Alex Jones’ Personal Assets Will Be Sold to Pay Sandy Hook Families, Federal Judge Rules

Jack Phillips
By Jack Phillips
June 14, 2024US News
Alex Jones’ Personal Assets Will Be Sold to Pay Sandy Hook Families, Federal Judge Rules
Alex Jones takes the witness stand to testify at a trial at Connecticut Superior Court in Waterbury, Conn., on Sept. 22, 2022. (Tyler Sizemore/Hearst Connecticut Media via AP, Pool)

A federal judge on Friday ordered the liquidation of political commentator Alex Jones’ personal assets to pay families of the victims of the Sandy Hook Elementary School shooting.

U.S. District Judge Christopher Lopez is still deciding on a separate bankruptcy case involving Mr. Jones’s company, leaving the future of the InfoWars platform in doubt.

The judge approved converting Mr. Jones’s proposed personal bankruptcy reorganization to a liquidation. He planned to hear testimony on whether his company, Austin, Texas-based Free Speech Systems, also should be liquidated. Free Speech Systems is Infowars’ parent company.

The ruling Friday means many of Mr. Jones’s personal assets will be sold off. But his primary home in the Austin area and some other belongings are exempt from bankruptcy liquidation. He already has moved to sell his Texas ranch worth about $2.8 million, a gun collection, and other assets to help pay debts.

Mr. Jones and Free Speech Systems filed for bankruptcy protection in 2022 after relatives of many victims of the 2012 school shooting in Newtown, Connecticut, won lawsuit judgments of more than $1.4 billion in Connecticut and $49 million in Texas against Mr. Jones and his company.

Alex Jones Responds

Ahead of the ruling, the InfoWars host has been telling his viewers that his company is on the verge of being closed down due to bankruptcy.

“I think it’s very accurate to say Infowars is a sinking ship,” Mr. Jones said on his show Wednesday, ahead of the judge’s ruling. He added that the site will “live on through all the great work we’ve done, all the reports we’ve filed, through you saving them and you sharing them, and of course I will come back stronger than ever.”

And before the judge’s ruling on Friday, he told reporters at the courthouse that it’s “probably the end of Infowars here very, very soon” but is the “beginning of my fight against tyranny.”

In a Friday social media post, Mr. Jones responded to reports that the Sandy Hook families are aiming to file a lawsuit to seize his social media accounts by saying that the accounts are his “personal thing.”

“I didn’t kill those kids,” he said, referring to the mass shooting in which shooter Adam Lanza gunned down more than two dozen people. “I barely ever talked about them, I covered the internet questioning the shooting,” he said, adding, “Now they are literally trying to take over my social media.”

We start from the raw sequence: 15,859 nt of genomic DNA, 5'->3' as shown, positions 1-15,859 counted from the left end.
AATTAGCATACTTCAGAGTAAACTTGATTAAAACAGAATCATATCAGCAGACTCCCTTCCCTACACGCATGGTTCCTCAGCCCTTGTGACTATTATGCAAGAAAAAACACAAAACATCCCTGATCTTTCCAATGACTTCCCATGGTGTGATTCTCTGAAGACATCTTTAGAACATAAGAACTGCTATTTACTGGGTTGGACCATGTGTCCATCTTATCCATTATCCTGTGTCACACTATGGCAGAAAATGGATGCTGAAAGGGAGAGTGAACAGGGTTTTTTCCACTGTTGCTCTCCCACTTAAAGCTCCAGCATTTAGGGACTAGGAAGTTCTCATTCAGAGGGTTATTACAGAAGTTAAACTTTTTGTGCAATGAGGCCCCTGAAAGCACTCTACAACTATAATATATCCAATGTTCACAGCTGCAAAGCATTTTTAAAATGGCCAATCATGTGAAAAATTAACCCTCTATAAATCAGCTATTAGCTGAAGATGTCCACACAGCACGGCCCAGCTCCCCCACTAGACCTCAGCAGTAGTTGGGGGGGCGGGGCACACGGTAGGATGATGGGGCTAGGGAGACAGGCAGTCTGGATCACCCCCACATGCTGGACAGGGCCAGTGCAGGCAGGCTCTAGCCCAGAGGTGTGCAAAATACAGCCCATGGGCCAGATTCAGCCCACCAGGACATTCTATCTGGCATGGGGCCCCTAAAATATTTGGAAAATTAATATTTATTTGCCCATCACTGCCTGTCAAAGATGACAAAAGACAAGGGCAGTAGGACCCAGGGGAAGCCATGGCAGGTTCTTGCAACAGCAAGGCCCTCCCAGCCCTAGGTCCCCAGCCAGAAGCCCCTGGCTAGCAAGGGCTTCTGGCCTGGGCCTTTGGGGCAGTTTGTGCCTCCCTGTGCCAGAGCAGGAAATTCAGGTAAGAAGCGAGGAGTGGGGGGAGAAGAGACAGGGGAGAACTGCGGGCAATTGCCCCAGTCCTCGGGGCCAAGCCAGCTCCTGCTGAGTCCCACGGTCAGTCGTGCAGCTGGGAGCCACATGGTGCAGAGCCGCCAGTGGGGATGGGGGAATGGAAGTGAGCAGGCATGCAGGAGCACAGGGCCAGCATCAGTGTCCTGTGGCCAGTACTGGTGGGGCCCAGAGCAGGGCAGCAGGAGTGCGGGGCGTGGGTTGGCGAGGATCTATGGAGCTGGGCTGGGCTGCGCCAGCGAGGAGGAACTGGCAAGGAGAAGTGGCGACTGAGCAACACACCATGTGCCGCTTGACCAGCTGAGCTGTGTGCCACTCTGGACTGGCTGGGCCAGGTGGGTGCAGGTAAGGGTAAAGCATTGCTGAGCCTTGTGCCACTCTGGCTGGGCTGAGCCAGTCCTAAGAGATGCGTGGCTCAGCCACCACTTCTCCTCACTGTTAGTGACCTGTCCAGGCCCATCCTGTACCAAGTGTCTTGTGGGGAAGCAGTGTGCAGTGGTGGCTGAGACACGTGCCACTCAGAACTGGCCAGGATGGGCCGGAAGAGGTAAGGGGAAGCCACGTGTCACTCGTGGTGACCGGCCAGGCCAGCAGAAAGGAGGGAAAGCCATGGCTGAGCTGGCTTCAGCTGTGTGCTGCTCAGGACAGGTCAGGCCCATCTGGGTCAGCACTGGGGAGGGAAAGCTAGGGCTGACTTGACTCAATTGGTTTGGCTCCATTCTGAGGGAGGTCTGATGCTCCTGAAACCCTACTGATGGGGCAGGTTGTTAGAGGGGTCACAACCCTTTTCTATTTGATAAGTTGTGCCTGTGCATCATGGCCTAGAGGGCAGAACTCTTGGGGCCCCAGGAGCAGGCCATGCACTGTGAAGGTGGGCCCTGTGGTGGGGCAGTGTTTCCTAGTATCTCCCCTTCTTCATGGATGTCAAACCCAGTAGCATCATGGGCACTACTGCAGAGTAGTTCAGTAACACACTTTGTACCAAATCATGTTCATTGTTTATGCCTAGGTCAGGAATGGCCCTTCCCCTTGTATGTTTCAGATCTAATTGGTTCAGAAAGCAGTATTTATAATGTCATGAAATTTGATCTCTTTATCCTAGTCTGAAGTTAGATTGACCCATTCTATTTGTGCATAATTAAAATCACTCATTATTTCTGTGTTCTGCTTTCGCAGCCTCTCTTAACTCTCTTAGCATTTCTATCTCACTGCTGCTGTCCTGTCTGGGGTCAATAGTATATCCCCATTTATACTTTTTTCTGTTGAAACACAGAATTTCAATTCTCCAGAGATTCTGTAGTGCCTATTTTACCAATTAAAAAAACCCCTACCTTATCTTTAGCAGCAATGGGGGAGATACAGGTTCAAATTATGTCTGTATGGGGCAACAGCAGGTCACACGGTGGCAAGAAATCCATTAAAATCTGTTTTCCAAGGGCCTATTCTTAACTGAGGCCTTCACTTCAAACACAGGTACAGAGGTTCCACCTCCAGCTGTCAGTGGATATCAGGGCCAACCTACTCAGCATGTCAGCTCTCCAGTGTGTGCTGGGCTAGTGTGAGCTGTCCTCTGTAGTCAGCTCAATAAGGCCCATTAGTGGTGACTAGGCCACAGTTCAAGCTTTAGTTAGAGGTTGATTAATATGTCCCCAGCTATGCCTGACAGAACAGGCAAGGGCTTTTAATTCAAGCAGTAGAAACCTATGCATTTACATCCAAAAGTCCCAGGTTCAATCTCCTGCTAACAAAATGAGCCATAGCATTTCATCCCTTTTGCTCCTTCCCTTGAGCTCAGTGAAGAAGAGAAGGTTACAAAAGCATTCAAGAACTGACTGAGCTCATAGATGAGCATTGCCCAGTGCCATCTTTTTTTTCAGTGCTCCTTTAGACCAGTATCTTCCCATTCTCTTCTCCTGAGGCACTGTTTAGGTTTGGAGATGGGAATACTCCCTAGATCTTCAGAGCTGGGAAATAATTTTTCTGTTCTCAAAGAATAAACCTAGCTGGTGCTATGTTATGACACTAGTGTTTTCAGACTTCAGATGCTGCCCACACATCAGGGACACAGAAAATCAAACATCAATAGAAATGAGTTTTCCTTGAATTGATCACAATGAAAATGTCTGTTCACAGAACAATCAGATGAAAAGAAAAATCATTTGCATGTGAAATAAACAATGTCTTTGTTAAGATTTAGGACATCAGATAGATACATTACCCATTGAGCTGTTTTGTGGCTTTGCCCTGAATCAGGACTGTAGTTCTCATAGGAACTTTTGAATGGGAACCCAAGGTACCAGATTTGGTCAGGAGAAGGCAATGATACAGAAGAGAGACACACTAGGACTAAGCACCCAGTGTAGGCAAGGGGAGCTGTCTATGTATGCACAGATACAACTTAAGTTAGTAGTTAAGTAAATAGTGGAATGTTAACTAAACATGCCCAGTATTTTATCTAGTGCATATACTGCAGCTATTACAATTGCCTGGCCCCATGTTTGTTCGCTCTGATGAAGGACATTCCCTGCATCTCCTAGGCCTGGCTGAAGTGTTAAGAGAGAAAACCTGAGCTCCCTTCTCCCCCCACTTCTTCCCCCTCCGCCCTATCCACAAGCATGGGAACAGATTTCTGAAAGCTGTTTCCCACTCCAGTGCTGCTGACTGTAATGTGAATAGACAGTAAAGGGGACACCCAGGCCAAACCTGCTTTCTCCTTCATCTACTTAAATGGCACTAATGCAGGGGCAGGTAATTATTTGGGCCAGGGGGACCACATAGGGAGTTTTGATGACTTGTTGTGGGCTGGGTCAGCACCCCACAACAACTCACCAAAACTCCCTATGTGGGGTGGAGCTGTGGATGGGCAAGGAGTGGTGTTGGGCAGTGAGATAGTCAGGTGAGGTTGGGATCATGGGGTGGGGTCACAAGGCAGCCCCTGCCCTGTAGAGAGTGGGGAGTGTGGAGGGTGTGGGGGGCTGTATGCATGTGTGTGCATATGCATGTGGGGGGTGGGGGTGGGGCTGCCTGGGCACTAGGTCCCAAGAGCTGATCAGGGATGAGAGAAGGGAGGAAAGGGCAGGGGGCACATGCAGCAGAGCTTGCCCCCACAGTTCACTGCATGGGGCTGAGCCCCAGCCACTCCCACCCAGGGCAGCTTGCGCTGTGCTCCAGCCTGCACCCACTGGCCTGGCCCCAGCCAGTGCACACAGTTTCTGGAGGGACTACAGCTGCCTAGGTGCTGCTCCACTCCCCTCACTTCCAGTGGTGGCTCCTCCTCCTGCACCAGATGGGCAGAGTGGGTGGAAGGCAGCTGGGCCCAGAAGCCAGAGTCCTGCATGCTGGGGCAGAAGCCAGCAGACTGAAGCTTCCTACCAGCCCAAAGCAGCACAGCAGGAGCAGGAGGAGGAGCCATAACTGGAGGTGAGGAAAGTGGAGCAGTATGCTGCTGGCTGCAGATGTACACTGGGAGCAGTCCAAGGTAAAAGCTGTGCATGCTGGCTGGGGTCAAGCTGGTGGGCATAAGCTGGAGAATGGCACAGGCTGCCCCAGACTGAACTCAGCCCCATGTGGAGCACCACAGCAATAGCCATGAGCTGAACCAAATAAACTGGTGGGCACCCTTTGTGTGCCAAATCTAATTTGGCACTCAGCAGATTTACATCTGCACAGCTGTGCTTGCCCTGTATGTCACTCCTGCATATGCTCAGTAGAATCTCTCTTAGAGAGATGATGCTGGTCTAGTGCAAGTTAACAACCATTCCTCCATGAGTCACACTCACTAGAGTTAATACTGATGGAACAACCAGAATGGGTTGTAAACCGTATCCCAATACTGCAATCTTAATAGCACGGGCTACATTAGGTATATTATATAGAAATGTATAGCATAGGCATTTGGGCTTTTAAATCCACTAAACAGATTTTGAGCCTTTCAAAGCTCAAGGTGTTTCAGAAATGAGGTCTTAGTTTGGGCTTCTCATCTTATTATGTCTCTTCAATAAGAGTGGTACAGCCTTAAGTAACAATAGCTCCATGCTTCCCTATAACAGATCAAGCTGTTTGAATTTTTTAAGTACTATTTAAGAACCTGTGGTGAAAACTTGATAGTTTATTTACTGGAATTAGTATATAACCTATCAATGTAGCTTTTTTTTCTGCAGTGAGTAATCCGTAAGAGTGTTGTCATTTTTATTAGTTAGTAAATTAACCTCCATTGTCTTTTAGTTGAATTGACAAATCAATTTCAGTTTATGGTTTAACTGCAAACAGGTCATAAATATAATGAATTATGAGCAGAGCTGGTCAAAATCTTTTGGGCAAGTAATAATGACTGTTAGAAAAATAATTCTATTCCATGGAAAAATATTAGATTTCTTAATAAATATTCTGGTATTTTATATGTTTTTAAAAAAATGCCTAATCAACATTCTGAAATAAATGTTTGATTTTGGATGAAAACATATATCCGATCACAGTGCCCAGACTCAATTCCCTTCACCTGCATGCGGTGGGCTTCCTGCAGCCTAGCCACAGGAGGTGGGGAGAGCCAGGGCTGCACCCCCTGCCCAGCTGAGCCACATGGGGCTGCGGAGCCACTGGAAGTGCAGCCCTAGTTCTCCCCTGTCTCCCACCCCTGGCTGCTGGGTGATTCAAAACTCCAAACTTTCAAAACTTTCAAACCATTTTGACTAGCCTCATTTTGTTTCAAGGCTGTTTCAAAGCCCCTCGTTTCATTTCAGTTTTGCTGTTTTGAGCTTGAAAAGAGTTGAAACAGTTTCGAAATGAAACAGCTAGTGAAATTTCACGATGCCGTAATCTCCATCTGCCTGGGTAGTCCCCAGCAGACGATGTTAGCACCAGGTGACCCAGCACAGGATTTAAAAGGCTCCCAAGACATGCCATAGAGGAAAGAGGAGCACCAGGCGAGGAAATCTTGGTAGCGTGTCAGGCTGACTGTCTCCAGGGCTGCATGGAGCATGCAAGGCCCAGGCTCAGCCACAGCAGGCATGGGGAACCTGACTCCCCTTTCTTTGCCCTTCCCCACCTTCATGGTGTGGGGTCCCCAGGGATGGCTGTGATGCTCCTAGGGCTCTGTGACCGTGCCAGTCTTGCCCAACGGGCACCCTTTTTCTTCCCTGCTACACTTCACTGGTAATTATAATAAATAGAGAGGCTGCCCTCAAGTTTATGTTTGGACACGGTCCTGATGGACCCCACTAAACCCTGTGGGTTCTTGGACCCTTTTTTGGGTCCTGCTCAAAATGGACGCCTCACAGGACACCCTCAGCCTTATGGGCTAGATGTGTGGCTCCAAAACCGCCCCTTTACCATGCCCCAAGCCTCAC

Earlier this month, Mr. Jones had said during multiple live streaming events that InfoWars would be taken down in the near future, coming ahead of the judge’s ruling.

“I’m out of bullets,” he said during a live stream. “I’m out of money, and my dad’s out of money, and he would help me,” Mr. Jones said. “I’m out of options, and that’s where we are.”


The families of a number of Sandy Hook shooting victims had sued Mr. Jones and won the Texas and Connecticut trial, arguing that they were traumatized by his remarks on his platform and by claims made by his viewers. They said during the two trials that they were harassed and targeted by his followers, who said that the shooting never occurred.

Mr. Jones has denied he should pay the families, although he testified in court in 2022 that he believes that his comments about the shooting were “absolutely irresponsible” and said the shooting was real. He also has argued that the lawsuit against him was an attempt to silence him and violated his constitutional rights.

In previous court filings, lawyers for the Sandy Hook families have been seeking liquidation of Mr. Jones’ assets.  He has estimated that he has less than $12 million in assets, meaning that he will carry an enormous legal debt even after Infowars and his other assets are sold.

The Epoch Times has contacted Chris Mattei, an attorney for the families in the Connecticut case, for comment on Friday.

The Associated Press and Reuters contributed to this report.

From The Epoch Times